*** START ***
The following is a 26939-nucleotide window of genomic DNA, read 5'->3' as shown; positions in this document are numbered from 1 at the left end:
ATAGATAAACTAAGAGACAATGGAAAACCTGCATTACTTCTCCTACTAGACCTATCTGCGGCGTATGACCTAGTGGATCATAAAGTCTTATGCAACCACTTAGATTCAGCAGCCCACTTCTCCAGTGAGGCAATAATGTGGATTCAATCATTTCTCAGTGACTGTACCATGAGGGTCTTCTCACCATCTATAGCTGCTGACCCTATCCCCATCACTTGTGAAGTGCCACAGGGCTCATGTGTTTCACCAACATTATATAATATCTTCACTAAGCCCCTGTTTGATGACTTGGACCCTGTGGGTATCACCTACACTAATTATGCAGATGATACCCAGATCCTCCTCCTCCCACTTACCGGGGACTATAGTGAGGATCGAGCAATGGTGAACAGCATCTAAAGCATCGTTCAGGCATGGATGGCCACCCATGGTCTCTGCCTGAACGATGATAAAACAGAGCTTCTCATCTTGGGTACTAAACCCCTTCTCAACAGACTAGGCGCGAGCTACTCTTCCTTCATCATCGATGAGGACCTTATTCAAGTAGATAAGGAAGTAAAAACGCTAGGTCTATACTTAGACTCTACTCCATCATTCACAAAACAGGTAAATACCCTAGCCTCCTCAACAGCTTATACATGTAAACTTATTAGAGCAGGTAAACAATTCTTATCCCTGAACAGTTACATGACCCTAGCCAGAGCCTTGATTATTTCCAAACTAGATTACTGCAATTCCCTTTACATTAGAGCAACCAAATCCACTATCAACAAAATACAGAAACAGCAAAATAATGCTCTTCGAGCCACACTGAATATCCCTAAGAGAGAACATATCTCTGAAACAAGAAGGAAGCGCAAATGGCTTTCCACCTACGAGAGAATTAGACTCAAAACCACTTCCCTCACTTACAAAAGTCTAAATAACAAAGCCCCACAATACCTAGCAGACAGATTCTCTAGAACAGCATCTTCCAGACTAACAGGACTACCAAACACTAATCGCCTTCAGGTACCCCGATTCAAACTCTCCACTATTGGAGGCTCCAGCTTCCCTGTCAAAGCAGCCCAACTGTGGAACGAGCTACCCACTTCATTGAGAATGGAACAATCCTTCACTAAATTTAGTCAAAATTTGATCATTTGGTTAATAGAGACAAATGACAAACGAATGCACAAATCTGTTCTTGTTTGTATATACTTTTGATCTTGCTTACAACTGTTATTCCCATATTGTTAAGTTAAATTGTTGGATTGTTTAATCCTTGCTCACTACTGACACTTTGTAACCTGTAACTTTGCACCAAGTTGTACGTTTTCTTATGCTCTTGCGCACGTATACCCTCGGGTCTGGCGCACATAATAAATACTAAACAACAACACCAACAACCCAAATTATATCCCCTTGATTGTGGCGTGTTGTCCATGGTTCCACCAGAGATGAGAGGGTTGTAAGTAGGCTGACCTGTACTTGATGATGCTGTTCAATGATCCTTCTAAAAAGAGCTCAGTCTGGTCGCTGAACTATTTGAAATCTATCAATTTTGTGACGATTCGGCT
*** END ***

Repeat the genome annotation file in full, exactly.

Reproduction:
The following is a 26939-nucleotide window of genomic DNA, read 5'->3' as shown; positions in this document are numbered from 1 at the left end:
ATAGATAAACTAAGAGACAATGGAAAACCTGCATTACTTCTCCTACTAGACCTATCTGCGGCGTATGACCTAGTGGATCATAAAGTCTTATGCAACCACTTAGATTCAGCAGCCCACTTCTCCAGTGAGGCAATAATGTGGATTCAATCATTTCTCAGTGACTGTACCATGAGGGTCTTCTCACCATCTATAGCTGCTGACCCTATCCCCATCACTTGTGAAGTGCCACAGGGCTCATGTGTTTCACCAACATTATATAATATCTTCACTAAGCCCCTGTTTGATGACTTGGACCCTGTGGGTATCACCTACACTAATTATGCAGATGATACCCAGATCCTCCTCCTCCCACTTACCGGGGACTATAGTGAGGATCGAGCAATGGTGAACAGCATCTAAAGCATCGTTCAGGCATGGATGGCCACCCATGGTCTCTGCCTGAACGATGATAAAACAGAGCTTCTCATCTTGGGTACTAAACCCCTTCTCAACAGACTAGGCGCGAGCTACTCTTCCTTCATCATCGATGAGGACCTTATTCAAGTAGATAAGGAAGTAAAAACGCTAGGTCTATACTTAGACTCTACTCCATCATTCACAAAACAGGTAAATACCCTAGCCTCCTCAACAGCTTATACATGTAAACTTATTAGAGCAGGTAAACAATTCTTATCCCTGAACAGTTACATGACCCTAGCCAGAGCCTTGATTATTTCCAAACTAGATTACTGCAATTCCCTTTACATTAGAGCAACCAAATCCACTATCAACAAAATACAGAAACAGCAAAATAATGCTCTTCGAGCCACACTGAATATCCCTAAGAGAGAACATATCTCTGAAACAAGAAGGAAGCGCAAATGGCTTTCCACCTACGAGAGAATTAGACTCAAAACCACTTCCCTCACTTACAAAAGTCTAAATAACAAAGCCCCACAATACCTAGCAGACAGATTCTCTAGAACAGCATCTTCCAGACTAACAGGACTACCAAACACTAATCGCCTTCAGGTACCCCGATTCAAACTCTCCACTATTGGAGGCTCCAGCTTCCCTGTCAAAGCAGCCCAACTGTGGAACGAGCTACCCACTTCATTGAGAATGGAACAATCCTTCACTAAATTTAGTCAAAATTTGATCATTTGGTTAATAGAGACAAATGACAAACGAATGCACAAATCTGTTCTTGTTTGTATATACTTTTGATCTTGCTTACAACTGTTATTCCCATATTGTTAAGTTAAATTGTTGGATTGTTTAATCCTTGCTCACTACTGACACTTTGTAACCTGTAACTTTGCACCAAGTTGTACGTTTTCTTATGCTCTTGCGCACGTATACCCTCGGGTCTGGCGCACATAATAAATACTAAACAACAACACCAACAACCCAAATTATATCCCCTTGATTGTGGCGTGTTGTCCATGGTTCCACCAGAGATGAGAGGGTTGTAAGTAGGCTGACCTGTACTTGATGATGCTGTTCAATGATCCTTCTAAAAAGAGCTCAGTCTGGTCGCTGAACTATTTGAAATCTATCAATTTTGTGACGATTCGGCT